Brendan Collins and Jenna Isaacs
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Current gigs: Sous chef at Loquita; mastermind, with his girlfriend, Jenna Isaacs, of After Hours Pop-Up series.

Background: Born in the Bay Area and raised in Los Angeles, Collins ditched his pursuit of biology at Cal Poly when he realized he didn’t want to be a doctor. “I did a bit of soul-searching and found the kitchen,” said Collins, who attended culinary school instead. He stage’d at Providence, Craft, Maude, and Melisse, easily some of the best restaurants in North America. After visiting Santa Barbara one weekend with Isaacs, he moved here about two years ago for a job opening Somerset. When that short-lived restaurant shut down and most of the original staff bailed — it’s now Smithy — Collins moved to Loquita.

Isaacs’s resume includes Melisse, where they met, and then Redbird, Maude, Patina, and, in Santa Barbara, Angel Oak at the Bacara and Blackbird at the Hotel Californian. “She’s a fantastic sounding board for creative purposes,” said Collins, “and she’s an incredibly talented chef in her own right.”

Recent dishes at After Hours Pop-Up
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After Hours rationale: “One of the things you read about in every chef biography is the camaraderie of the crew, of going out after work and blowing off steam,” said Collins. “But a lot of that is kind of absent in Santa Barbara, because there is not a lot of late-night food. That was the inspiration for this pop-up series, as was doing my own twist on the kinds of foods I used to eat in L.A. when I got off work at midnight.” That means a lot of ethnic foods, including Korean, Japanese, Mexican, Thai, Indian, and Jewish influences, as well as chicken ‘n’ waffles and classic diner fare.

The format: Collins and Isaacs have hosted two After Hours Pop-Ups so far, one at Bibi Ji and one at the S.B. Wine Collective, and the next one is planned for Black Sheep on Monday, November 12. The evenings, which cost $90, or $130 with beverage pairing, begin with a series of amuse-bouches, or “snacks,” and then include three larger courses and dessert.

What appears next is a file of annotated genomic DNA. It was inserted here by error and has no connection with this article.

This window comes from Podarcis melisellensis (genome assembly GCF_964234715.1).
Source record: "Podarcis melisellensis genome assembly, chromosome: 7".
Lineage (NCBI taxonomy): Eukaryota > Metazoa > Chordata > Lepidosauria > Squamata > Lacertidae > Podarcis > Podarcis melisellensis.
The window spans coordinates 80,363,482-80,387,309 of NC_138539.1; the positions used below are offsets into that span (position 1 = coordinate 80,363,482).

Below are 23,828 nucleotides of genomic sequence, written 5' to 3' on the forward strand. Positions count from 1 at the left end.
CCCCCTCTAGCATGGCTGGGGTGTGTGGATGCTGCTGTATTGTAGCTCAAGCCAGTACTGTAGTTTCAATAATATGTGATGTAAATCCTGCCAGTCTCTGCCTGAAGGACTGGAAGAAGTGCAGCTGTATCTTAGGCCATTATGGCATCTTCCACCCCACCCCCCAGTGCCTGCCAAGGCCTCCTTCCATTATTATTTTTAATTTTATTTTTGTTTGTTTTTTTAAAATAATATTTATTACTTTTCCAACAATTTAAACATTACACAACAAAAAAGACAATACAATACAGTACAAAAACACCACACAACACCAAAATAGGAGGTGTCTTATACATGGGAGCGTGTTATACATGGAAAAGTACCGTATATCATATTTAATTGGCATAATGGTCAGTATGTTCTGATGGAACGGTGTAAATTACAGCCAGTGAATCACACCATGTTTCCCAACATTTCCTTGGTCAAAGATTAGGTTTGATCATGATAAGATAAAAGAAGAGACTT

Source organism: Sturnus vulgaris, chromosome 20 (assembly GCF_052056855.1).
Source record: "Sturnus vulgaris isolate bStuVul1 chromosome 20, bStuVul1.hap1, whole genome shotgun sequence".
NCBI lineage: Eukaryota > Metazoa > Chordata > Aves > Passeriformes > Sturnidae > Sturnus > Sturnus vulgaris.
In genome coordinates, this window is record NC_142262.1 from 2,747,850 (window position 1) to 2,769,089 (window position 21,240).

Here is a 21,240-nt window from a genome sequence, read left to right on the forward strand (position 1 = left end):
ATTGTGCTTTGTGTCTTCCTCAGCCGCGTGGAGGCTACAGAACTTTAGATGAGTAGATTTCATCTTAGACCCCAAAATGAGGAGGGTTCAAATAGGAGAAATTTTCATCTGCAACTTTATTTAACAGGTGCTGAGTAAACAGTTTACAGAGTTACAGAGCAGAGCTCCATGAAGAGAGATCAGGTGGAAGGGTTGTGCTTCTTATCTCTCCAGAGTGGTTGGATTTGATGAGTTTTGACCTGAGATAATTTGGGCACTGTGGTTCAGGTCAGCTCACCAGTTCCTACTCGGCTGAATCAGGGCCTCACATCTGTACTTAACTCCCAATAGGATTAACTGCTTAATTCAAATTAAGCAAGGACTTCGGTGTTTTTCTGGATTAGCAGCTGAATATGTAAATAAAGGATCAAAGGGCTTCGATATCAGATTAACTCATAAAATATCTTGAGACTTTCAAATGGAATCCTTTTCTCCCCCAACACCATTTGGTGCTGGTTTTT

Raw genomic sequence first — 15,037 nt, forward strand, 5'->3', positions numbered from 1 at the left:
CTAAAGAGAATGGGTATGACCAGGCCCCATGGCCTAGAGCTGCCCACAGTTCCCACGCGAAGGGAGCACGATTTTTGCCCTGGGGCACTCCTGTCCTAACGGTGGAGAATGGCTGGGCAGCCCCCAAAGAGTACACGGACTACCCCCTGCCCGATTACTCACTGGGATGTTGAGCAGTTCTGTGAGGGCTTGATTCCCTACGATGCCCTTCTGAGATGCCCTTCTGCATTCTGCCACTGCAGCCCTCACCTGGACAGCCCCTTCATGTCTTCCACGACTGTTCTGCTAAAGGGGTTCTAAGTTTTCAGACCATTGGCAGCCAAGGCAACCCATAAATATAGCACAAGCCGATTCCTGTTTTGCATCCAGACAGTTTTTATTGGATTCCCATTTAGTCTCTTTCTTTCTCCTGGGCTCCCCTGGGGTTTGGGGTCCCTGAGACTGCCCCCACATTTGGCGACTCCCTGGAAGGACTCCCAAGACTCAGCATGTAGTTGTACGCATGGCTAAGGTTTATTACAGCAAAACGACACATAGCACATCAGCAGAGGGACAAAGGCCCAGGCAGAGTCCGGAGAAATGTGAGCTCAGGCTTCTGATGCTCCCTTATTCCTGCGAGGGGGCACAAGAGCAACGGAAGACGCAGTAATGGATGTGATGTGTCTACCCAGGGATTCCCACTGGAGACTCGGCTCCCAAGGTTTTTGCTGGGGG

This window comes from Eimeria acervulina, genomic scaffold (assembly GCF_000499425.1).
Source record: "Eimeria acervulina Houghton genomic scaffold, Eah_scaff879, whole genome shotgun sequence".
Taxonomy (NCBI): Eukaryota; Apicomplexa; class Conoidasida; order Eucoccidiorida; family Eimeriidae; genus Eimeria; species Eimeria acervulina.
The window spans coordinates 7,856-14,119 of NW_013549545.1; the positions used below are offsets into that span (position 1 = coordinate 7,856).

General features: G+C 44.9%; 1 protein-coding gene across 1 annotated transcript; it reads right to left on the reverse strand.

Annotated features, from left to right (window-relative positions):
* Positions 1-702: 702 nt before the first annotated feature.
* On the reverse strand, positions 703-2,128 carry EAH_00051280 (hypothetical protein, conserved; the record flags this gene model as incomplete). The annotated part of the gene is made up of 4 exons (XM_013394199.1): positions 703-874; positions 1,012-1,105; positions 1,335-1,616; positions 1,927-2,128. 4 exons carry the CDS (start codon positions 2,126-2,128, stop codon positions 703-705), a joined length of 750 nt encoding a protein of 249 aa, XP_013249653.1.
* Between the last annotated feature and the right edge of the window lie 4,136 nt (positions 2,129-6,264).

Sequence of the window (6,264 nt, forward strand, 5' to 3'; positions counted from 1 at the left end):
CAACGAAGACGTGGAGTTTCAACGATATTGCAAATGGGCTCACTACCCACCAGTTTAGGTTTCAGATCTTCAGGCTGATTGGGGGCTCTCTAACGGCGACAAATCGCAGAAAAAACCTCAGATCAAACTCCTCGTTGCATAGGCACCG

Originally it was aimed at restaurant people, but now it is open to all, and they shifted the start time to be a little earlier, with service starting at 9 p.m. and wrapping up by midnight at the latest. “We’re making it a little more accessible for people who aren’t used to staying up ’til the wee hours of the morning,” said Collins.

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Menu highlights: Collins gets gastronomic in his interpretations of traditional foods, like encapsulating al pastor taco flavors into liquid spheres, à la El Bulli, or serving potato pave, which is thin layers of potato pressed together, alongside the Wagyu flatiron burger and American cheese fondue. “That tastes like a cross between the best French fries and the best hash browns you’ve ever had,” he said.

He’s also prone to hybridizing cuisines, such as in the homemade kimchi pastrami sandwich, or going highbrow over Denny’s lowbrow Grand Slam: a maple-butter-lined milk crepe (which is 20 stacked thin pancakes) that’s topped with cured eggs, meringue ice cream, and a candied-bacon-and-potato crumble. “Who doesn’t love breakfast for dessert?” wondered Collins, who paired that with malted milk coffee Jell-O.

Next up: Of the three snacks, three entrees, and dessert on November 12’s menu, Collins is most excited about the aged duck mole with purple tomatillo and jalapeño. “Mole is something I am firmly passionate about,” he said. But he’s also fired up about the dessert again, this time called After-Work Beer and modeled on a pint of Hefeweizen, with sponge cake, citrus gastrique, and wheat ale flavors.

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The future: “I would like to keep these going,” said Collins, who imagines the following one will be in January. “I love putting my own spin on classics and doing some mash-ups of flavors that are a little outside the box.”

For a full menu and tickets, see


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